Avalanche Forecast South Rockies

Date Issued: Valid Until:

Avalanche Canada mconlan, Avalanche Canada

Avalanche Forecast

Tue Mar. 13th · 4:33PM

Alpine

Danger Ratings Moderate

Treeline

Danger Ratings Moderate

Below Treeline

Danger Ratings Moderate
Deep Persistent Slabs Deep Persistent Slabs
Loose Wet Loose Wet

Alpine

Danger Ratings Moderate

Treeline

Danger Ratings Moderate

Below Treeline

Danger Ratings Low

Alpine

Danger Ratings Moderate

Treeline

Danger Ratings Moderate

Below Treeline

Danger Ratings Low
Mild temperatures are expected in the morning followed by a cooling trend over the day. The best riding will be in areas sheltered from the warming and wind effects.

Confidence

Moderate - Timing or intensity of solar radiation is uncertain

Weather Forecast

WEDNESDAY: Morning sun and afternoon clouds with light snowfall at higher elevations and rain below, accumulation 1 to 2 mm, moderate southwesterly winds, alpine temperature 2 C, freezing level 3000 m dropping to 1500 m over the afternoon.THURSDAY:  Cloudy with light snowfall, accumulation 3 to 8 cm, light westerly winds, alpine temperature -4 C, freezing level 1500 m.FRIDAY:  Cloudy with light snowfall, accumulation 5 cm, light easterly winds, alpine temperature -4 C, freezing level 1500 m.

Avalanche Summary

Widespread loose wet avalanches were noted on solar aspects to size 2 on Monday.  Explosive control in the Elk Valley triggered cornices on predominantly north aspects.  Evidence of natural slab avalanche activity was also observed on easterly aspects.  The slab depths were around 50 to 80 cm deep.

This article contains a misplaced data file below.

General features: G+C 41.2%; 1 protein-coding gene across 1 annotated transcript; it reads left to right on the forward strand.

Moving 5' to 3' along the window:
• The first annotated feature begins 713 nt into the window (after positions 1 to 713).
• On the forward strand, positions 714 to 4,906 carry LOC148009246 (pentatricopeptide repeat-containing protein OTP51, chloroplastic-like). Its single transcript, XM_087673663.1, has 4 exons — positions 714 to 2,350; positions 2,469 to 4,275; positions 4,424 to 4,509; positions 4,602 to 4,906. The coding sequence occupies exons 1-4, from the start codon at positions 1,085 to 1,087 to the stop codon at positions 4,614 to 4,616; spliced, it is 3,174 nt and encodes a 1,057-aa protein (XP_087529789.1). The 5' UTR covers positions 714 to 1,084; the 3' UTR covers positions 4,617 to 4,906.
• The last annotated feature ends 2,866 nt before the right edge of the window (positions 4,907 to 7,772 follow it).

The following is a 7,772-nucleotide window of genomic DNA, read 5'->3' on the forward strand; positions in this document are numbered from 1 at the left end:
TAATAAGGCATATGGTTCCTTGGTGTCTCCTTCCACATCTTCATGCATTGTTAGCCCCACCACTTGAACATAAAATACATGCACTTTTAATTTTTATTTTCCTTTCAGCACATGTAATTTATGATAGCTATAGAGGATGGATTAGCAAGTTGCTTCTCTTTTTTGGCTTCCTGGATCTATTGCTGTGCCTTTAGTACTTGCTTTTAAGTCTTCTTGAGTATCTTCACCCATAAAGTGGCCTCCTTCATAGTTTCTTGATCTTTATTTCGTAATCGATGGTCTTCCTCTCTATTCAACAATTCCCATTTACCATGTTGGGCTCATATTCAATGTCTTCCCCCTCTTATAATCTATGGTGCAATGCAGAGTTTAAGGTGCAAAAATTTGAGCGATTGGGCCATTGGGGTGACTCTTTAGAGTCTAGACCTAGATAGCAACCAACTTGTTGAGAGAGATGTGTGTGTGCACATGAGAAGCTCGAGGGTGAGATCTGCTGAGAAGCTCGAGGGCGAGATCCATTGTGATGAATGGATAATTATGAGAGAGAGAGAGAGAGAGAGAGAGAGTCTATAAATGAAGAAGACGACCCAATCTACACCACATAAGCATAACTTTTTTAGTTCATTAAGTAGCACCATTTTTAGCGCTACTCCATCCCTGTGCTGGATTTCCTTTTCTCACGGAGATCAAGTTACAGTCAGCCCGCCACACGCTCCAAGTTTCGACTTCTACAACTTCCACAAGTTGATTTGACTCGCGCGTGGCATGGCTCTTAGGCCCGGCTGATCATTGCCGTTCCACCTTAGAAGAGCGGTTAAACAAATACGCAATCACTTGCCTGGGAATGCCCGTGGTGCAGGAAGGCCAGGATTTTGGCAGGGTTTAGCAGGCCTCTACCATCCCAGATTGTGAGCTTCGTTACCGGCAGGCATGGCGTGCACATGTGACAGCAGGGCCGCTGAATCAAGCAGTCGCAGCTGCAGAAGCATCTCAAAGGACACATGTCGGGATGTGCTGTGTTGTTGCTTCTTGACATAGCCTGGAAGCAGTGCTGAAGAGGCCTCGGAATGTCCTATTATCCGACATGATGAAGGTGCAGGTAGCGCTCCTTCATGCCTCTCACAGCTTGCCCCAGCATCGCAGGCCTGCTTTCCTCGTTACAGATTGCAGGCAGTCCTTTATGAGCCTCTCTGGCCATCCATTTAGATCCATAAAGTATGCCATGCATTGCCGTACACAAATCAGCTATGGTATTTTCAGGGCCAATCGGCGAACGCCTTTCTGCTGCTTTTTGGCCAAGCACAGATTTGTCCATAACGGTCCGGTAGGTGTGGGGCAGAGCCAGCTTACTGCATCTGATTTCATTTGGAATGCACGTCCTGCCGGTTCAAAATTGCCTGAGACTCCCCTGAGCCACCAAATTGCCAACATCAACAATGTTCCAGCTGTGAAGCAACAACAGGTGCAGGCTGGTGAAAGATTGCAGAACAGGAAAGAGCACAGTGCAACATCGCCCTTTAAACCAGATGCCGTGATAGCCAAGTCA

Snowpack Summary

Warm air temperatures and daytime sun have produced moist snow on all aspects.  With dropping freezing levels, the moist snow will harden into a melt-freeze crust.  On shady aspects at high elevations, lingering wind slabs in lee features and loose dry in sheltered features may still exist.A weak layer of surface hoar buried mid-February exists in parts of the region around 50 to 80 cm deep.  The lower snowpack is weak with a combination of crusts and facets near the bottom of the snowpack that are widespread.

Problems

Deep Persistent Slabs

Deep Persistent Slabs

Deeply buried weak layers linger in the snowpack. These layers are most likely to be triggered from thin snowpack areas. Avoid lingering below corniced ridges, as a cornice fall could trigger deeper layers.

Steep, south facing slopes are the most likely areas to trigger deeper layers.Avoid steep, rocky, and shallow snowpack areas where triggering deeper layers is more likely.Pay attention to overhead hazards like cornices which could trigger deep persistent slabs.

Aspects: All aspects.

Elevations: All elevations.

Likelihood

Possible

Expected Size

2 - 3.5
Loose Wet

Loose Wet

High freezing levels, morning sun, and possible afternoon rain will warm the snowpack on all aspects. Pay close attention to the moisture of the snow surface and avoid overhead exposure. This problem will be reduced when the snow surface is frozen.

Avoid terrain traps such as gullies and cliffs where small avalanches can have high consequence.Watch for signs that the snow is moistening such as pin-wheeling and point-releases below cliffs.

Aspects: North, North East, East, South East, South.

Elevations: All elevations.

Likelihood

Possible

Expected Size

1 - 2